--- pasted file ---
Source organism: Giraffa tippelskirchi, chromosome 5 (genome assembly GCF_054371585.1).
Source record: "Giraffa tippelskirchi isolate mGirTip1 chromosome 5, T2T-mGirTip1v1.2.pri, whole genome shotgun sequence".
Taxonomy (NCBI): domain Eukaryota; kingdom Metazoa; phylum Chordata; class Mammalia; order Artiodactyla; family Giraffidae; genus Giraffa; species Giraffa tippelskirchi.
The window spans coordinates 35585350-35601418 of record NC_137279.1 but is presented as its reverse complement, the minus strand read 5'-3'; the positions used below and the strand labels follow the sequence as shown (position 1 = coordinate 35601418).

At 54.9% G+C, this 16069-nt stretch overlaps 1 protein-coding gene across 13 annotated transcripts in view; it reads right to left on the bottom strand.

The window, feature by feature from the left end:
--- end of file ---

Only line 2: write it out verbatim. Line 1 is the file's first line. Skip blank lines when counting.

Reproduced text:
Source record: "Giraffa tippelskirchi isolate mGirTip1 chromosome 5, T2T-mGirTip1v1.2.pri, whole genome shotgun sequence".